The aerial perspective effect is achieved by combining shaded relief layers. The topmost relief layer (left) is masked by a grayscale DEM to remove value from low elevations. Shadow values on the original shaded relief should not exceed 70% (middle). Contrast and shadow values increase on high elevation slopes in the composite relief (right).


Digital shaded relief is often plagued by excessive highlight and shadow detail that detracts map readers from seeing broader topographic patterns. The problem is especially acute when shaded relief is derived from high resolution sources or when the shaded relief is used with overlying thematic map information. The blur filter is the most common technique for generalizing (smoothing) shaded relief, however, it often creates more problems than it solves. For example, alpine ridges become too smooth when the blur filter is applied globally, altering the signature characteristic of the landscape.

The median filter is a better tool for generalizing shaded relief. In Photoshop, the median filter is used by graphic designers to remove dust and scratches from historical photographs, or facial blemishes from portraits, while simultaneously preserving edge detail in areas of high contrast. When applied to a shaded relief the median filter smoothes topographic irregularities on slopes and, amazingly, retains the rugged characteristics of ridge tops and canyon bottoms. The median filter does not affect registration (unless applied excessively) between shaded relief and drainage lines. Using the median filter is very simple:

1) Highlight the relief layer to be generalized and go to Filter/Noise/Median.

2) Adjust the radius (measured in pixels) until the desired amount of generalization appears in preview. This is best accomplished when viewing the relief at actual size. Once you have determined the correct amount of generalization, increase the radius by one increment (for example, from 3 to 4) and click ok.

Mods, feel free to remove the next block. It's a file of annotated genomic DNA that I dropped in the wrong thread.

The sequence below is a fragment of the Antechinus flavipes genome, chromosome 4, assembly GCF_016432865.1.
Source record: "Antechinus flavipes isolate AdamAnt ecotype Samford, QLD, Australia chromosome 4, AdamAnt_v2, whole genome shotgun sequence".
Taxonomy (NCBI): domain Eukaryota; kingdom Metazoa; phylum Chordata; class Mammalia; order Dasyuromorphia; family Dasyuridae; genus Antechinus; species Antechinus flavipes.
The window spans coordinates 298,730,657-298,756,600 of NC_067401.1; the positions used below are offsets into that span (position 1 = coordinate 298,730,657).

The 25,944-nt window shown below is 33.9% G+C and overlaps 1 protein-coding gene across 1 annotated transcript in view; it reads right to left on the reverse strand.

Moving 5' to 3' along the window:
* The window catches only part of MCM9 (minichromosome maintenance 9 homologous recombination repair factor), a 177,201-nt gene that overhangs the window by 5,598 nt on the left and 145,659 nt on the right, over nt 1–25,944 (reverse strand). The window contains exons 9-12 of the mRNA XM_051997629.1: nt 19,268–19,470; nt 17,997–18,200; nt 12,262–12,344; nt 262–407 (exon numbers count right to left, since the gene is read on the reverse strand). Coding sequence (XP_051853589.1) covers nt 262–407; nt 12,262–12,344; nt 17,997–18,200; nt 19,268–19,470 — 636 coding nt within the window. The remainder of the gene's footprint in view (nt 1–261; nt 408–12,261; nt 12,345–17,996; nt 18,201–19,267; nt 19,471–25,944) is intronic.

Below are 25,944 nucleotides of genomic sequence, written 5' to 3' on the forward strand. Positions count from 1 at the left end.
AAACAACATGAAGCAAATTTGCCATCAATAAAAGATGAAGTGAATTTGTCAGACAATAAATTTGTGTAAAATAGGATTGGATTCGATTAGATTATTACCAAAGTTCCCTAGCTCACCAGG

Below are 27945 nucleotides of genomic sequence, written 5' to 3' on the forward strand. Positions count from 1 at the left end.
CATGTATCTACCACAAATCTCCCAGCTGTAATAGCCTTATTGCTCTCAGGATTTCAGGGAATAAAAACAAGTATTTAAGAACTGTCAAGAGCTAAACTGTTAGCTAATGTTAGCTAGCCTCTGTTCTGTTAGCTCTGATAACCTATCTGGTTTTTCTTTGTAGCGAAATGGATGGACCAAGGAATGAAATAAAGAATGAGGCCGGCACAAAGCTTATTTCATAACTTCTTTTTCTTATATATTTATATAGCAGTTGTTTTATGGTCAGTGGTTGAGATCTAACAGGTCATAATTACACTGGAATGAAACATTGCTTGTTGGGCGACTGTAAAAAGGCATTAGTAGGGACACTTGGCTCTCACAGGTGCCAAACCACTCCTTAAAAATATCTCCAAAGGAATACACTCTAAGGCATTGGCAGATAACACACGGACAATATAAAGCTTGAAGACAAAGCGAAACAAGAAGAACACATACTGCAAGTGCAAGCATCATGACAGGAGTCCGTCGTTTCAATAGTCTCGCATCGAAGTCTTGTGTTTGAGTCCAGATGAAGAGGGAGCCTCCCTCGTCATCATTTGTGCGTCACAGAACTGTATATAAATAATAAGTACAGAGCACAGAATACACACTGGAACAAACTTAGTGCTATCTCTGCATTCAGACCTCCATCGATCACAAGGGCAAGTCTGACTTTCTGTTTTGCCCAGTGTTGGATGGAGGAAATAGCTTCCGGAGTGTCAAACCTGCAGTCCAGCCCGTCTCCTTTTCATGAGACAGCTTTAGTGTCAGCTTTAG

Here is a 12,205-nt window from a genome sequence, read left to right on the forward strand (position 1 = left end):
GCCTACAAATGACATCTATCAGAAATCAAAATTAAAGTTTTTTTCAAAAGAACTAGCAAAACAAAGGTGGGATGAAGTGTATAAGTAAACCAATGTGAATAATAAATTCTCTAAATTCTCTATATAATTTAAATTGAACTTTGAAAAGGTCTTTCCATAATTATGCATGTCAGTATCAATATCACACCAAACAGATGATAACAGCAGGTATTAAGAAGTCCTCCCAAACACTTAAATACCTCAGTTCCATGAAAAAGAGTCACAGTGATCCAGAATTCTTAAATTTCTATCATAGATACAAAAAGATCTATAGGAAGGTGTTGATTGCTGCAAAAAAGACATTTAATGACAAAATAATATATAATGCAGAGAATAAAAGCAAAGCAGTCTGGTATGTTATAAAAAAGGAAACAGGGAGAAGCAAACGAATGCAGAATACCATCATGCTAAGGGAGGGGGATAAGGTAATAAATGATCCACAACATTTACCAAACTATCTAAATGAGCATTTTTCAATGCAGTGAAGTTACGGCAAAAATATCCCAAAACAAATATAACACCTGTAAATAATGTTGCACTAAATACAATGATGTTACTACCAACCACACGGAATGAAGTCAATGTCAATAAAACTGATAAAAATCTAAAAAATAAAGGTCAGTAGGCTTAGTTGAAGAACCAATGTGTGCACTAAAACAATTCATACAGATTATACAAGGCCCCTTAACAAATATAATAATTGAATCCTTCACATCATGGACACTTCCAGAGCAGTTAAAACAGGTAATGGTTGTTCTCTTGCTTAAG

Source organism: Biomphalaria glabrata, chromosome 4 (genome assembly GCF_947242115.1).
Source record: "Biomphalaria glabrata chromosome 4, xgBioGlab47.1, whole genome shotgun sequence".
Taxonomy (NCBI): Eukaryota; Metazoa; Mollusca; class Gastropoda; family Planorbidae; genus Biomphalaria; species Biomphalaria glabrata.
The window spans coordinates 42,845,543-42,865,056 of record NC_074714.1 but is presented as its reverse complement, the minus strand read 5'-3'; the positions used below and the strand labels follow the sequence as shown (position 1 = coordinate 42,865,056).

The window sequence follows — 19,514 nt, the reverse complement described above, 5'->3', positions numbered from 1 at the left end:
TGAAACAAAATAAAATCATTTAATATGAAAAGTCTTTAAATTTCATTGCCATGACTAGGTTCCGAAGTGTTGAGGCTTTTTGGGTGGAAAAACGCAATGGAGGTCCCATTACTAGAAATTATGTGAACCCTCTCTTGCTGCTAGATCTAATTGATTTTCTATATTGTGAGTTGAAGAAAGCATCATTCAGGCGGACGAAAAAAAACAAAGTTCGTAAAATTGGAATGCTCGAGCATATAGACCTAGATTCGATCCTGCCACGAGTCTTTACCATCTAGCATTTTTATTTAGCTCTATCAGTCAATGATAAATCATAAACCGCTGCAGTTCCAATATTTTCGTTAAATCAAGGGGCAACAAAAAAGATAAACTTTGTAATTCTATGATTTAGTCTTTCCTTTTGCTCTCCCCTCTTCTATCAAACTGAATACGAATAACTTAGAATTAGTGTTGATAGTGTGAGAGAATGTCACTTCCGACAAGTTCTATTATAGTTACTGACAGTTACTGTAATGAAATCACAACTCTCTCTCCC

3) In the last step, go back to the filter drop menu and select fade median. Keep the blending mode on normal and decrease the opacity, which will reintroduce detail onto the generalized relief surface. To start, try using about 50% opacity.


A downloadable Photoshop Action (a type of script) is provided that will automatically apply the techniques described above. Using the Photoshop Action is straightforward:

1) Prepare a grayscale Photoshop file with two layers as shown in the illustration below. Shaded relief must be placed in the top layer and a grayscale DEM in the bottom layer. Select the top layer prior to using the action.

2) Open the Photoshop Actions palette. Go to the palette menu (click the arrow in the upper right corner), select Load Actions... SwissRelief. The SwissRelief Action will appear as a folder in the palette.

3) Open the SwissRelief folder and highlight the layer called Relief Action. Click the play arrow at the bottom of the palette. After several seconds the converted shaded relief will appear.

Note: To successfully convert shaded relief to the Swiss-style, you will probably need to tailor the Relief Action settings to the size, resolution, and topographic characteristics of your shaded relief. You can do this by opening the Relief Action and double clicking the layers for Curves, Median, and Fade Median.

Download: Photoshop 5.0 Action (Macintosh/Binhex)


Imhof, Eduard: Cartographic Relief Presentation. Ed., Harry J. Steward. de Gruyter. Berlin/New York. 1982.

Special thanks to Dr. Karel Kriz, Institute for Geography, University of Vienna, for providing the splendid shaded relief and grayscale DEM of Bielerhöhe, Austria.